Becoming a father after a vasectomy
A small cut with a big effect: between 30,000 and 50,000 men sterilize themselve in Germany every year. The procedure of choice is called vasectomy. We will explain how a vasectomy works, how it can be reversed and what costs can be expected. We also explain how couples who want to have children can become parents despite a vasectomy.
Becoming a father after a vasectomy
What is a vasectomy?
Vasectomy refers to the cutting of the vas deferens in men. It is considered a reliable method of contraception, has relatively few complications and involves a much lower surgical risk compared to the sterilization in women. Vasectomy should not be confused with castration, in which the testicles are removed, drastically altering the hormonal balance.
Sterilization or vasectomy does not interfere with hormonal balance: sperm production continues. By cutting the vas deferens, there are merely no more sperm in the ejaculate — sperm transport is permanently interrupted. After a vasectomy, the partner feels just as much pleasure during sex as before and the procedure also has no direct influence on erection and orgasm.
How does a vasectomy work?
In a classic vasectomy, a small incision is made in the skin of the scrotum after local anesthesia, through which the vas deferens of both testicles are exposed. Then, approximately 2 cm long pieces are taken from the left and right vas deferens. The severed and thus shortened vas deferens are sclerosed at their open ends, sutured and repositioned. The testicles are sutured in the next step. The classic method takes about 15 minutes per testicle.
Modern procedures such as the so-called non-scalpel vasectomy offer an even gentler form of male sterilization: here, the skin on the scrotum is no longer cut with a scalpel, but punctured in one or two places. Vasectomy without a scalpel takes only about 15 to 20 minutes.
The small opening is simply covered with a sterile dressing and heals on its own.
How safe is a vasectomy?
Whether a contraceptive method is safe or less safe can be measured by the “Pearl Index.” The lower the “Pearl Index,” the safer the method. Vasectomy is one of the safest methods of preventing unwanted pregnancy; according to ProFamilia, its Pearl Index is 0.1. By comparison, the Pearl Index of the birth control pill ranges from 0.1 to 0.9.
From now on, one thing should be clear to you: a vasectomy is only a small cut, but it has far-reaching consequences. The decision for or against male sterilization should therefore not be taken lightly. There are ways to reverse a vasectomy (see below to find out how), but there is no guarantee that you will be able to conceive again.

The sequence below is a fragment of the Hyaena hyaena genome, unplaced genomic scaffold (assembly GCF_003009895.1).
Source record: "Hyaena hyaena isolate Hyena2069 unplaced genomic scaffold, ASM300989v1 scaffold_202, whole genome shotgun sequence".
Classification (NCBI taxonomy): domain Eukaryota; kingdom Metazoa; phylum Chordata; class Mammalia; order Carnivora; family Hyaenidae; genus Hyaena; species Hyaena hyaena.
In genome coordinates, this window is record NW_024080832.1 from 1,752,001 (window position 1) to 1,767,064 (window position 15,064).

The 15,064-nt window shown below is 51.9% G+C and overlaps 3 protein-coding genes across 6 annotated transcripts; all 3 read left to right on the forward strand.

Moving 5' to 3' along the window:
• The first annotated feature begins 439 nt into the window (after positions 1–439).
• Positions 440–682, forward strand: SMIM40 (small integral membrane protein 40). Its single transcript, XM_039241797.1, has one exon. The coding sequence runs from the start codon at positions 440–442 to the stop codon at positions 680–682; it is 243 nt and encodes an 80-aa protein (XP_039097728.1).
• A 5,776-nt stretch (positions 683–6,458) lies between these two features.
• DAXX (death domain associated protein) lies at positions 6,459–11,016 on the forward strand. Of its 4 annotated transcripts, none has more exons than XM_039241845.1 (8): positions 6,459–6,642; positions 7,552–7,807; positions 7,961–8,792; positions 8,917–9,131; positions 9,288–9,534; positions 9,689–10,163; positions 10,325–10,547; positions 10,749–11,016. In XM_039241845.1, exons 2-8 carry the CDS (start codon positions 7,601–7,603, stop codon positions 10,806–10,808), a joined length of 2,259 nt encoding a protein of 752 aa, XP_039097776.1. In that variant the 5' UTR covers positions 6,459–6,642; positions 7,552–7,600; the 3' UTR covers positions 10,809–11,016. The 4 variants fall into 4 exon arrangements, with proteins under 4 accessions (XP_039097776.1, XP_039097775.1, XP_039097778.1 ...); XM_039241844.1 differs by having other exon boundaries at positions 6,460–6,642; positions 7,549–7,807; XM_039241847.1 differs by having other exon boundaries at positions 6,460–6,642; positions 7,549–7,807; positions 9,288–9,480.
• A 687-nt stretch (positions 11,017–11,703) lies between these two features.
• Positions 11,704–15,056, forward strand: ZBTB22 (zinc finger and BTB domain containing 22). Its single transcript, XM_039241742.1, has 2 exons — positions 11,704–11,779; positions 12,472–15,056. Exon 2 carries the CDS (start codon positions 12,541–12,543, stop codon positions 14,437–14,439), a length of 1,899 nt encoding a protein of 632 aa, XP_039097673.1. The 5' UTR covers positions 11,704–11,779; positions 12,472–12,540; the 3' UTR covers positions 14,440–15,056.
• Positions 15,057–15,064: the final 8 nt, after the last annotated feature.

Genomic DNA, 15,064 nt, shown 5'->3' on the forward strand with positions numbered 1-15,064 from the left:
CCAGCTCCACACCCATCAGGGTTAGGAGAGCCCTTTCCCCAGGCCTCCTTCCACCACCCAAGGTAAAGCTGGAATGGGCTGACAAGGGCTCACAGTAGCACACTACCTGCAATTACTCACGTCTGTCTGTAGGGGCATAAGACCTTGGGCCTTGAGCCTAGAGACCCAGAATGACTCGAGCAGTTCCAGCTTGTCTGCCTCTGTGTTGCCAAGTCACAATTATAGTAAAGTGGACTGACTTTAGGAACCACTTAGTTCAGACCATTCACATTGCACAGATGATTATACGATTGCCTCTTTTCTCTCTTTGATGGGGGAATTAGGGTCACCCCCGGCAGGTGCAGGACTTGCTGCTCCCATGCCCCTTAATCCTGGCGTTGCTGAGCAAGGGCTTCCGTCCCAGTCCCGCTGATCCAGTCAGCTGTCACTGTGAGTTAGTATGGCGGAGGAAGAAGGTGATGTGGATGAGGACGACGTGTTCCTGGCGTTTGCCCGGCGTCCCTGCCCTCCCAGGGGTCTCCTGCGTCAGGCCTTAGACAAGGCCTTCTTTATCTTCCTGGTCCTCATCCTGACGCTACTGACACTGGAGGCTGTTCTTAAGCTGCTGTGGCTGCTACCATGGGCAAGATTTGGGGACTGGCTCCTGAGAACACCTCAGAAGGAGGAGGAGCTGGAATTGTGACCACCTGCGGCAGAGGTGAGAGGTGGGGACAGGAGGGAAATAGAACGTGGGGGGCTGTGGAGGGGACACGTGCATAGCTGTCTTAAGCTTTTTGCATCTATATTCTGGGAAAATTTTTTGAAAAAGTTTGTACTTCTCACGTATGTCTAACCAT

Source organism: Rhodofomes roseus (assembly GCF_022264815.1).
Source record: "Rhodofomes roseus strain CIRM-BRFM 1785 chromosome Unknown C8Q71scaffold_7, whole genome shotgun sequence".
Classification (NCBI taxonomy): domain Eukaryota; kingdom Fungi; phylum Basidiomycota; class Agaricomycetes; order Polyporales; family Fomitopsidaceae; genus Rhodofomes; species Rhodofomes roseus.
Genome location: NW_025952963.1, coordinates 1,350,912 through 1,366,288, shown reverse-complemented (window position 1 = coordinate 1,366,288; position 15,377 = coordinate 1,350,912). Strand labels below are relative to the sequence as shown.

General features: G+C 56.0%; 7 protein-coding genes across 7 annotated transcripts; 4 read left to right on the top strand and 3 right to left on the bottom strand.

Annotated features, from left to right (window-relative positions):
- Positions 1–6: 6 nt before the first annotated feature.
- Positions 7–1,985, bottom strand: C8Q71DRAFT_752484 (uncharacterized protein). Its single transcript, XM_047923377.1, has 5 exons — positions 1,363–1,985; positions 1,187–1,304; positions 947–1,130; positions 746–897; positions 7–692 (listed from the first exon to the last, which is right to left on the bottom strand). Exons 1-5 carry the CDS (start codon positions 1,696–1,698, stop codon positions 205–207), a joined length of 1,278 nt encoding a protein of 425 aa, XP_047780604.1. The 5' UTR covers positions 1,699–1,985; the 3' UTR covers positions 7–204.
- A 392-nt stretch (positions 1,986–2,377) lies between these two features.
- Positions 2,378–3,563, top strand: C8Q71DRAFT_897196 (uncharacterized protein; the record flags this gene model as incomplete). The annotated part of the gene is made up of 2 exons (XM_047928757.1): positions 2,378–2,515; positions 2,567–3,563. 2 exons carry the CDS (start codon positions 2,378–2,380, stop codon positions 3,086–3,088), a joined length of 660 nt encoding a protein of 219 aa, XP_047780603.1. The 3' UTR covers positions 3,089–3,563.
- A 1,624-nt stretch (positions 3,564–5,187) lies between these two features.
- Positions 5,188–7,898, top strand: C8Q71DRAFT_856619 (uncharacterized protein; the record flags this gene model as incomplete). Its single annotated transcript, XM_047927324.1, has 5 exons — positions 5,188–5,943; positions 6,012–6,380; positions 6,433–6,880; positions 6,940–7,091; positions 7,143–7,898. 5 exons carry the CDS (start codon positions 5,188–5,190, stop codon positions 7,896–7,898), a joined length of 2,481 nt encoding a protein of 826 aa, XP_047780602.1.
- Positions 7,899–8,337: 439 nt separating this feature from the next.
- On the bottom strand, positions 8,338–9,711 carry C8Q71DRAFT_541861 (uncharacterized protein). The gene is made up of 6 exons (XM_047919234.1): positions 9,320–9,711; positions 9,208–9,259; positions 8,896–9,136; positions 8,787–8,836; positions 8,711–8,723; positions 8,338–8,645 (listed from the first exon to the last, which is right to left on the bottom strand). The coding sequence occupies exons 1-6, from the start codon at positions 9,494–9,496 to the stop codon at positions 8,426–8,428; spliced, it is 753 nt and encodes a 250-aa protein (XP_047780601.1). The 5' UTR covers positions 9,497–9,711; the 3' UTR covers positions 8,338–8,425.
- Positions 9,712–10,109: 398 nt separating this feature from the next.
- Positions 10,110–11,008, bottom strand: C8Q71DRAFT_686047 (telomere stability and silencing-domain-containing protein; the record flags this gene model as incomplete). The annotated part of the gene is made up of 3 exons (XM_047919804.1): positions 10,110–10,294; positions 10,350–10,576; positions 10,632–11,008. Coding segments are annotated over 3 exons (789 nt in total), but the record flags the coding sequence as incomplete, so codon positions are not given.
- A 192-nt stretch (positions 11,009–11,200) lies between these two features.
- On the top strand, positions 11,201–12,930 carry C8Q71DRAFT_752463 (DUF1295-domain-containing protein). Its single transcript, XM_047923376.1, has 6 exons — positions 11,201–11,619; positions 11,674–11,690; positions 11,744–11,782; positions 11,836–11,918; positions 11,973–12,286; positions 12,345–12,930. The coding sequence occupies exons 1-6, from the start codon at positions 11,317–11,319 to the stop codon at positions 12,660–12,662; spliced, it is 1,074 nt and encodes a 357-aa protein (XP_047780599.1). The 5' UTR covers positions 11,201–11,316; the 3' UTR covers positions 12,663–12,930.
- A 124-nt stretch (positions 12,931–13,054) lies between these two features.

Therefore, the German Society of Urology also advises against a vasectomy if no children have been conceived so far, the man is younger than 30 years old, suffers from chronic testicular pain or is currently not in a partnership. Also, an emotional crisis should not serve as a reason for this procedure.
What are the costs for a vasectomy?
Depending on the practice, you should expect to pay around 500 euros (including follow-up examinations). The health insurance companies do not cover the costs.
Vasectomy and the desire to have children
Vasectomy is recommended for men who do not wish to have children or who have completed their family planning. But what if after a vasectomy there is still a desire to have children? This is the case for about 30% of sterilized men. And still about 6–10% of men who have had a vasectomy decide to have it reversed.
Is it possible to reverse a vasectomy?
Yes, it is possible. A repeat surgery, called a vasovasostomy, reconnects the severed vas deferens. Here, a special surgical microscope allows the surgeon to enlarge the tiny vas deferens up to 20 times in order to reconnect their ends. After all, 90% of the operations are crowned with success and the ability to procreate is restored.
There is disagreement as to whether the time factor plays a major role or not. Many sources in the Internet report that the longer the period between vasectomy and refertilization, the lower the probability of pregnancy. For example, the German Federal Center for Health Education (BZgA) states on its website Familienplanung.de that only half of sterilized men will father a child again if the refertilization took place within three years of the vasectomy. If the procedure took place even longer ago, the chances deteriorate further. However, there are also other, more hopeful prognoses, which state that the connection between time and chances of success simply does not exist. Rather, they say, it’s crucial that “the diagnostic and partnership parameters are right.”
What are the costs for a refertilization / vasovasostomy?
At least 2000 euros must be expected and thei are not covered by the health insurance.
Becoming a father through assisted reproduction
If a refertilization is not possible or if it is not to be reversed despite the desire to have children, couples can consider another option after vasectomy: Testicular sperm extraction (TESE). Here, tissue samples are taken from the testicles via a small procedure and examined for sperm that are capable of fertilization. If these are found, the samples can be frozen and used for fertility treatment (ICSI). TESE requires a thorough preliminary examination including a spermiogram. It costs around 2500 to 3000 euros, which is also due proportionately if no fertilizable sperm are found. However, health insurance companies usually contribute to the costs of surgical procedures to obtain sperm if certain conditions are met.
Social freezing: success rates
What is the ideal age to freeze my eggs? This is an often asked question in the context of social freezing. A simplified answer would be that it is generally better to freeze at a younger age than at a later age. However, it is not quite that simple.
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